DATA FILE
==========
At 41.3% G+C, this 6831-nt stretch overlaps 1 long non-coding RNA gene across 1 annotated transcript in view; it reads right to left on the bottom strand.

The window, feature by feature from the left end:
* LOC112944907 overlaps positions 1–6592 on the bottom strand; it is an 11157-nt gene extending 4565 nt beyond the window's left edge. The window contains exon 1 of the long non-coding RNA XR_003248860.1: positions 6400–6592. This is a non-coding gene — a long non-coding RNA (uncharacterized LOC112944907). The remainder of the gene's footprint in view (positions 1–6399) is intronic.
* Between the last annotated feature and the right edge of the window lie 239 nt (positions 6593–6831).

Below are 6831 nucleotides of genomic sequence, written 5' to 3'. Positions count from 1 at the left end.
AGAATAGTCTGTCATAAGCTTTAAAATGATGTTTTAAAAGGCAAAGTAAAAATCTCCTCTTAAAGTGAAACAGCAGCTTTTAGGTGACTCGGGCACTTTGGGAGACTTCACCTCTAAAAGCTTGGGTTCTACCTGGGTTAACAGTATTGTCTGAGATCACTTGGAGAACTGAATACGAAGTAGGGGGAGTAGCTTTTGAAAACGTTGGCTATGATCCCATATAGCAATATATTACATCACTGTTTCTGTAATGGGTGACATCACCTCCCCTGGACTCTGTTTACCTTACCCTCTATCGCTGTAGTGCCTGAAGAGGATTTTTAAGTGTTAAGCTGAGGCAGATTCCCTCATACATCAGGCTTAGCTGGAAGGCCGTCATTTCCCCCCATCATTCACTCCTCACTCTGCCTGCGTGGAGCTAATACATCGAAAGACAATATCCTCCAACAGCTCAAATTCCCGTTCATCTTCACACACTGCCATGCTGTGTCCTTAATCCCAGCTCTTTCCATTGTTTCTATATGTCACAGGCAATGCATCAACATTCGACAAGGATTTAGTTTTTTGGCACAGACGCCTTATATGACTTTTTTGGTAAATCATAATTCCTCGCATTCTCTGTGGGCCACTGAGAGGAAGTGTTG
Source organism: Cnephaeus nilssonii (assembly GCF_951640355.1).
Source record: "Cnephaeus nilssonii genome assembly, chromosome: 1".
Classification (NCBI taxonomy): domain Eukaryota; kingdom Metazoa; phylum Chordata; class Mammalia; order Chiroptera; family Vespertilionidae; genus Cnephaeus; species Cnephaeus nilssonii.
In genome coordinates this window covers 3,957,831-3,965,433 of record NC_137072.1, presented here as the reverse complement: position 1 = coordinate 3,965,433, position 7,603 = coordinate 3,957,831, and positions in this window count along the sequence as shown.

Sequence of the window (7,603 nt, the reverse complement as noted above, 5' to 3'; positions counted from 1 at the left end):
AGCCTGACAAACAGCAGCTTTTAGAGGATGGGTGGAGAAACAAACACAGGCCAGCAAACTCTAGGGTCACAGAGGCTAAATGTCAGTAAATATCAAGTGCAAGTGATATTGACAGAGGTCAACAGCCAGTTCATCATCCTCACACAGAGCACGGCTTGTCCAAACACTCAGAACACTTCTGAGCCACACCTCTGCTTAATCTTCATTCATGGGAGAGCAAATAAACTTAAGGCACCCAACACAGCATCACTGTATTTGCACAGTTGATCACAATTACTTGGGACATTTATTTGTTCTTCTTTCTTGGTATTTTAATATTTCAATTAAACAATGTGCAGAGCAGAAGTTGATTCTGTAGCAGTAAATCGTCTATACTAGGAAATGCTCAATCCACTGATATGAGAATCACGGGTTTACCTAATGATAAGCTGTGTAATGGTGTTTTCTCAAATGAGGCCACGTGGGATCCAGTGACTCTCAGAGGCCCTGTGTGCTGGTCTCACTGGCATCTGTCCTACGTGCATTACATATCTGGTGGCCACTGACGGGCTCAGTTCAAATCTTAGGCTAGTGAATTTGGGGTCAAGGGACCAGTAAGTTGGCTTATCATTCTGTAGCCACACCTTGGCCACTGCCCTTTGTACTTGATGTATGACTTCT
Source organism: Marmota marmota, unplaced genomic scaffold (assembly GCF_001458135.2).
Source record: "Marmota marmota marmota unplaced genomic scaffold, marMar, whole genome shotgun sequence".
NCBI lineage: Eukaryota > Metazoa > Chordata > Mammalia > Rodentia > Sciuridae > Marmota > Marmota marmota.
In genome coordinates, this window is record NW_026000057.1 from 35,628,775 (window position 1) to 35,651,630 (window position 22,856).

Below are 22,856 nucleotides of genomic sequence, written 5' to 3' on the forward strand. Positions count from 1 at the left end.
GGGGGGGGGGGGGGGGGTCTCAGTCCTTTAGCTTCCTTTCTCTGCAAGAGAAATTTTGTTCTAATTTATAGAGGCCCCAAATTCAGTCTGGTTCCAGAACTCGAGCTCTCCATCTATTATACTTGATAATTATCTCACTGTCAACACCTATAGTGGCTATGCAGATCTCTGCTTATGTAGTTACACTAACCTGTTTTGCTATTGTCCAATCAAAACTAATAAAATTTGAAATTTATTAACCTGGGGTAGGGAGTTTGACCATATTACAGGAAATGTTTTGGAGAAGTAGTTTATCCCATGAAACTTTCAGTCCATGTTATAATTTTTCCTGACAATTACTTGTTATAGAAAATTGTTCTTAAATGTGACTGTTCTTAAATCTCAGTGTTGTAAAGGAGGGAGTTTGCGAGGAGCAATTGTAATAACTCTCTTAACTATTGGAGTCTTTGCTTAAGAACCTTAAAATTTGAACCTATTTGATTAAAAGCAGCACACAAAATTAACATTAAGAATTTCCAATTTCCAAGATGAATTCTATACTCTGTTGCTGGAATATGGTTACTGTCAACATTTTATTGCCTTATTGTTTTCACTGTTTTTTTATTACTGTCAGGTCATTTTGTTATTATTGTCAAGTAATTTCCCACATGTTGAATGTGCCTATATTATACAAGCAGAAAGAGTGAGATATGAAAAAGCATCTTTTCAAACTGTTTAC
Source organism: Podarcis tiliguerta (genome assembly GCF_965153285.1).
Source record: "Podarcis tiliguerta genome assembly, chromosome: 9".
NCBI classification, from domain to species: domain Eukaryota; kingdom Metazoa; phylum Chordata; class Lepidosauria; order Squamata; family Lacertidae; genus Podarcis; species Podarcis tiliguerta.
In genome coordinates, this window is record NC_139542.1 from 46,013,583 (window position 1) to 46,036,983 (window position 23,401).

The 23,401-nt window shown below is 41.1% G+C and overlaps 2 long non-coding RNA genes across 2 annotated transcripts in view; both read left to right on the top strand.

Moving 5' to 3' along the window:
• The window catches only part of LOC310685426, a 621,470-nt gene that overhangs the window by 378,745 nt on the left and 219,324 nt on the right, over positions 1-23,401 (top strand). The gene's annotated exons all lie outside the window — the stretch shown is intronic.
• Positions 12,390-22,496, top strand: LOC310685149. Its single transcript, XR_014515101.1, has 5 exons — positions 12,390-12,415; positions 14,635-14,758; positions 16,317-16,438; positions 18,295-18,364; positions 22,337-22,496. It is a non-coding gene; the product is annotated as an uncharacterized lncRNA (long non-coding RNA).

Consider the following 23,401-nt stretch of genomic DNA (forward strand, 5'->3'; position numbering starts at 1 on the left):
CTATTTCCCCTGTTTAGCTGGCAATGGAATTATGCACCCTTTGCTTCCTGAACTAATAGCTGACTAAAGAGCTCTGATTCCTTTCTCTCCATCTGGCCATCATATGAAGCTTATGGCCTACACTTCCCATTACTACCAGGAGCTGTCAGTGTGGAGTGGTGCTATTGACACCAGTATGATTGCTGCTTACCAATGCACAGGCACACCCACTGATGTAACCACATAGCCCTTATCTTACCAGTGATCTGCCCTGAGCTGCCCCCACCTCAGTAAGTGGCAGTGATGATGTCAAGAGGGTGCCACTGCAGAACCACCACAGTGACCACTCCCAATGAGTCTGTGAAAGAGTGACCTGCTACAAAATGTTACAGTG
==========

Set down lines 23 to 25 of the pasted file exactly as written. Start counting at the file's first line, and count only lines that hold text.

The 23,401-nt window shown below is 41.1% G+C and overlaps 2 long non-coding RNA genes across 2 annotated transcripts in view; both read left to right on the top strand.

Moving 5' to 3' along the window:
• The window catches only part of LOC310685426, a 621,470-nt gene that overhangs the window by 378,745 nt on the left and 219,324 nt on the right, over positions 1-23,401 (top strand). The gene's annotated exons all lie outside the window — the stretch shown is intronic.